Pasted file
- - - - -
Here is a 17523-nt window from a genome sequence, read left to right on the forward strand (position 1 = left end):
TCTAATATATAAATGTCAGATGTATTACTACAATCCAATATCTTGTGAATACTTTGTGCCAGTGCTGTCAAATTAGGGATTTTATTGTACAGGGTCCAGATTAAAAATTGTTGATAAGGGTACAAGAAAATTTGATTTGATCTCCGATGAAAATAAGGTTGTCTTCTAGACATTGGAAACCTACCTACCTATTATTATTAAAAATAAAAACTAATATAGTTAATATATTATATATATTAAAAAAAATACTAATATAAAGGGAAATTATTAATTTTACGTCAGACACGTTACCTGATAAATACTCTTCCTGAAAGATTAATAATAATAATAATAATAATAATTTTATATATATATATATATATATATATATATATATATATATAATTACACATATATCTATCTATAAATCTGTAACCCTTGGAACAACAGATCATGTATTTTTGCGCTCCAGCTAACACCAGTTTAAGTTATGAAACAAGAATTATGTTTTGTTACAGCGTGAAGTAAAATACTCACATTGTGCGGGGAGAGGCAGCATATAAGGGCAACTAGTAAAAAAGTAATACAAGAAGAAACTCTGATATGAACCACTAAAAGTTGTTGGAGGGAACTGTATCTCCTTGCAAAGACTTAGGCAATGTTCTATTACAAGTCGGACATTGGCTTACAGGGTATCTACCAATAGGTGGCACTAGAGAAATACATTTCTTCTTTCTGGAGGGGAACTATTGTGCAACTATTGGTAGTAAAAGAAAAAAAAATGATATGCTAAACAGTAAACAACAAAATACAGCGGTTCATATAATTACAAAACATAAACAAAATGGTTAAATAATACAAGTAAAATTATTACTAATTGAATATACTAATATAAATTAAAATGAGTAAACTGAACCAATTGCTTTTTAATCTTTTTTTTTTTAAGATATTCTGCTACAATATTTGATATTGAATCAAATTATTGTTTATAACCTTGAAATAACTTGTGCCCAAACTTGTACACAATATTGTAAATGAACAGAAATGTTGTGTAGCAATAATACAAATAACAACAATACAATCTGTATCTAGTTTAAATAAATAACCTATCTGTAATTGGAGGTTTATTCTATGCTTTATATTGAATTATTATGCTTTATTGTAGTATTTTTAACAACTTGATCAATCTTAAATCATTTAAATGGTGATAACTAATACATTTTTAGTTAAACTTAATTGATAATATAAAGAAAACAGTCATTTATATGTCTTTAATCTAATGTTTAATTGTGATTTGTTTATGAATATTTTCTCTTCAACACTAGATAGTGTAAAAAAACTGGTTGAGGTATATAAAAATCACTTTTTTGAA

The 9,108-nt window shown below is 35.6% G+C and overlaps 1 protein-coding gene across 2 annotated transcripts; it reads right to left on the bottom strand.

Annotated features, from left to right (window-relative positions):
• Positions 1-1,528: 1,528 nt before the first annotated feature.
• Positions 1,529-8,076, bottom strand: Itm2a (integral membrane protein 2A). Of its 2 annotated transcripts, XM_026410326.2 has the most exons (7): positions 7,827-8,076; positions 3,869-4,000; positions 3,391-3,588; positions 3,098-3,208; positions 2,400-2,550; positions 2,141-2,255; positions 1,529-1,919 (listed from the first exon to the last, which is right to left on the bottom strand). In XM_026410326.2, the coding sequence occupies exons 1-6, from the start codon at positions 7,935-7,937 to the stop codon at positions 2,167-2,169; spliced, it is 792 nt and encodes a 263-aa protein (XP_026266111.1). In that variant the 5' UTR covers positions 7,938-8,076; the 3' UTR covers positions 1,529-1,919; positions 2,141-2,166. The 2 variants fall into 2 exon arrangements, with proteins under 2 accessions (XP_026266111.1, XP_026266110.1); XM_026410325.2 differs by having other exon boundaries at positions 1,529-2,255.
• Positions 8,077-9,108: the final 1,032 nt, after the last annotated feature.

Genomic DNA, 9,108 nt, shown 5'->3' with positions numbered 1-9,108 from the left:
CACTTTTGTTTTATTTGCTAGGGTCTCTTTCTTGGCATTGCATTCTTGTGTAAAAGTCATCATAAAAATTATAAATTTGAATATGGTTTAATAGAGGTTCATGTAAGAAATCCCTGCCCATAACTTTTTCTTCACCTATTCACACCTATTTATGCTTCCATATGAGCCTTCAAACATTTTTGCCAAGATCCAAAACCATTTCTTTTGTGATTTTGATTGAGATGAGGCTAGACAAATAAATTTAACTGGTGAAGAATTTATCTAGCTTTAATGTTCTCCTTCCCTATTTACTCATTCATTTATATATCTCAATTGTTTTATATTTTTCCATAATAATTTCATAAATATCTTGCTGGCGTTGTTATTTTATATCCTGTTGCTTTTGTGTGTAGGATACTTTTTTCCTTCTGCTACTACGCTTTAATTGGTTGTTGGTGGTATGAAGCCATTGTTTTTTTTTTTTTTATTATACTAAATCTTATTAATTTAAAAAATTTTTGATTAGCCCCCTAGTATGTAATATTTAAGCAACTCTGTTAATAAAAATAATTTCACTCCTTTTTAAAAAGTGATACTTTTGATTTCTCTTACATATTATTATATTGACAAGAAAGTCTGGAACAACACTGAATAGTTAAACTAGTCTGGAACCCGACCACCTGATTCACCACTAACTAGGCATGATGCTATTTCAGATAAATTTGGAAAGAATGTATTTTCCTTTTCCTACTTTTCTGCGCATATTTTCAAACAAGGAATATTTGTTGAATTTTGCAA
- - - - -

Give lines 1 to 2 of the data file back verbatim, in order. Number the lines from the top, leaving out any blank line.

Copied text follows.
Here is a 17523-nt window from a genome sequence, read left to right on the forward strand (position 1 = left end):
TCTAATATATAAATGTCAGATGTATTACTACAATCCAATATCTTGTGAATACTTTGTGCCAGTGCTGTCAAATTAGGGATTTTATTGTACAGGGTCCAGATTAAAAATTGTTGATAAGGGTACAAGAAAATTTGATTTGATCTCCGATGAAAATAAGGTTGTCTTCTAGACATTGGAAACCTACCTACCTATTATTATTAAAAATAAAAACTAATATAGTTAATATATTATATATATTAAAAAAAATACTAATATAAAGGGAAATTATTAATTTTACGTCAGACACGTTACCTGATAAATACTCTTCCTGAAAGATTAATAATAATAATAATAATAATAATTTTATATATATATATATATATATATATATATATATATATATAATTACACATATATCTATCTATAAATCTGTAACCCTTGGAACAACAGATCATGTATTTTTGCGCTCCAGCTAACACCAGTTTAAGTTATGAAACAAGAATTATGTTTTGTTACAGCGTGAAGTAAAATACTCACATTGTGCGGGGAGAGGCAGCATATAAGGGCAACTAGTAAAAAAGTAATACAAGAAGAAACTCTGATATGAACCACTAAAAGTTGTTGGAGGGAACTGTATCTCCTTGCAAAGACTTAGGCAATGTTCTATTACAAGTCGGACATTGGCTTACAGGGTATCTACCAATAGGTGGCACTAGAGAAATACATTTCTTCTTTCTGGAGGGGAACTATTGTGCAACTATTGGTAGTAAAAGAAAAAAAAATGATATGCTAAACAGTAAACAACAAAATACAGCGGTTCATATAATTACAAAACATAAACAAAATGGTTAAATAATACAAGTAAAATTATTACTAATTGAATATACTAATATAAATTAAAATGAGTAAACTGAACCAATTGCTTTTTAATCTTTTTTTTTTTAAGATATTCTGCTACAATATTTGATATTGAATCAAATTATTGTTTATAACCTTGAAATAACTTGTGCCCAAACTTGTACACAATATTGTAAATGAACAGAAATGTTGTGTAGCAATAATACAAATAACAACAATACAATCTGTATCTAGTTTAAATAAATAACCTATCTGTAATTGGAGGTTTATTCTATGCTTTATATTGAATTATTATGCTTTATTGTAGTATTTTTAACAACTTGATCAATCTTAAATCATTTAAATGGTGATAACTAATACATTTTTAGTTAAACTTAATTGATAATATAAAGAAAACAGTCATTTATATGTCTTTAATCTAATGTTTAATTGTGATTTGTTTATGAATATTTTCTCTTCAACACTAGATAGTGTAAAAAAACTGGTTGAGGTATATAAAAATCACTTTTTTGAA